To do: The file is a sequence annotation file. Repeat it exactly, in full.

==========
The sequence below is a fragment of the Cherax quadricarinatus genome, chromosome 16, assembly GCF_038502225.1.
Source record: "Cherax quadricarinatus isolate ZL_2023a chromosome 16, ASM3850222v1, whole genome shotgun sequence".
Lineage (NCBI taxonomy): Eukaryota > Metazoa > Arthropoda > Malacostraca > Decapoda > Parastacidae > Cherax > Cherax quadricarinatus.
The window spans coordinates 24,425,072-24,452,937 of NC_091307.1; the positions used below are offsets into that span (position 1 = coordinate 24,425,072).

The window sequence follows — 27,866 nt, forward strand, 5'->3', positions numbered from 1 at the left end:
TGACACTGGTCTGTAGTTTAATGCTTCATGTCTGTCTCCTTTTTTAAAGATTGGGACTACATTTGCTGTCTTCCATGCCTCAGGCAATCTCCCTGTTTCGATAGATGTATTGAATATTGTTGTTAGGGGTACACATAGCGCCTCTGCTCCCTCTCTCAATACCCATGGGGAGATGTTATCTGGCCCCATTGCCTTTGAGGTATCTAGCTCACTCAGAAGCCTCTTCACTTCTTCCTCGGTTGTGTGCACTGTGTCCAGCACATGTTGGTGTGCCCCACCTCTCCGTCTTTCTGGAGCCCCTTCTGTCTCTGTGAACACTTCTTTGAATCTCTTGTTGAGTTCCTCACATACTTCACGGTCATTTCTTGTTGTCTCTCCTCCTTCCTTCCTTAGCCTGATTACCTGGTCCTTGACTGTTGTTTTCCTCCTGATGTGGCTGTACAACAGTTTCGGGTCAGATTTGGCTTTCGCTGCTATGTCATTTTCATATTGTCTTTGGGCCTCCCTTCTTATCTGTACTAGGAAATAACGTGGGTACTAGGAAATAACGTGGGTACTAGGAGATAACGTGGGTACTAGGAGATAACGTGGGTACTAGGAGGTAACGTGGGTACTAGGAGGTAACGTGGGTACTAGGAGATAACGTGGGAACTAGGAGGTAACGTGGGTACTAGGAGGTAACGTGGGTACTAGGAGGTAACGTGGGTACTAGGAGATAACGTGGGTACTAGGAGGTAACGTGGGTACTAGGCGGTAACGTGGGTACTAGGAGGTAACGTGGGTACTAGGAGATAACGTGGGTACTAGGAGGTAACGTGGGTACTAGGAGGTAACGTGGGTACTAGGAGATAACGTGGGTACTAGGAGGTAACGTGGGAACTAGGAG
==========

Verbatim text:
The sequence below is a fragment of the Cherax quadricarinatus genome, chromosome 16, assembly GCF_038502225.1.
Source record: "Cherax quadricarinatus isolate ZL_2023a chromosome 16, ASM3850222v1, whole genome shotgun sequence".
Lineage (NCBI taxonomy): Eukaryota > Metazoa > Arthropoda > Malacostraca > Decapoda > Parastacidae > Cherax > Cherax quadricarinatus.
The window spans coordinates 24,425,072-24,452,937 of NC_091307.1; the positions used below are offsets into that span (position 1 = coordinate 24,425,072).

The window sequence follows — 27,866 nt, forward strand, 5'->3', positions numbered from 1 at the left end:
TGACACTGGTCTGTAGTTTAATGCTTCATGTCTGTCTCCTTTTTTAAAGATTGGGACTACATTTGCTGTCTTCCATGCCTCAGGCAATCTCCCTGTTTCGATAGATGTATTGAATATTGTTGTTAGGGGTACACATAGCGCCTCTGCTCCCTCTCTCAATACCCATGGGGAGATGTTATCTGGCCCCATTGCCTTTGAGGTATCTAGCTCACTCAGAAGCCTCTTCACTTCTTCCTCGGTTGTGTGCACTGTGTCCAGCACATGTTGGTGTGCCCCACCTCTCCGTCTTTCTGGAGCCCCTTCTGTCTCTGTGAACACTTCTTTGAATCTCTTGTTGAGTTCCTCACATACTTCACGGTCATTTCTTGTTGTCTCTCCTCCTTCCTTCCTTAGCCTGATTACCTGGTCCTTGACTGTTGTTTTCCTCCTGATGTGGCTGTACAACAGTTTCGGGTCAGATTTGGCTTTCGCTGCTATGTCATTTTCATATTGTCTTTGGGCCTCCCTTCTTATCTGTACTAGGAAATAACGTGGGTACTAGGAAATAACGTGGGTACTAGGAGATAACGTGGGTACTAGGAGATAACGTGGGTACTAGGAGGTAACGTGGGTACTAGGAGGTAACGTGGGTACTAGGAGATAACGTGGGAACTAGGAGGTAACGTGGGTACTAGGAGGTAACGTGGGTACTAGGAGGTAACGTGGGTACTAGGAGATAACGTGGGTACTAGGAGGTAACGTGGGTACTAGGCGGTAACGTGGGTACTAGGAGGTAACGTGGGTACTAGGAGATAACGTGGGTACTAGGAGGTAACGTGGGTACTAGGAGGTAACGTGGGTACTAGGAGATAACGTGGGTACTAGGAGGTAACGTGGGAACTAGGAG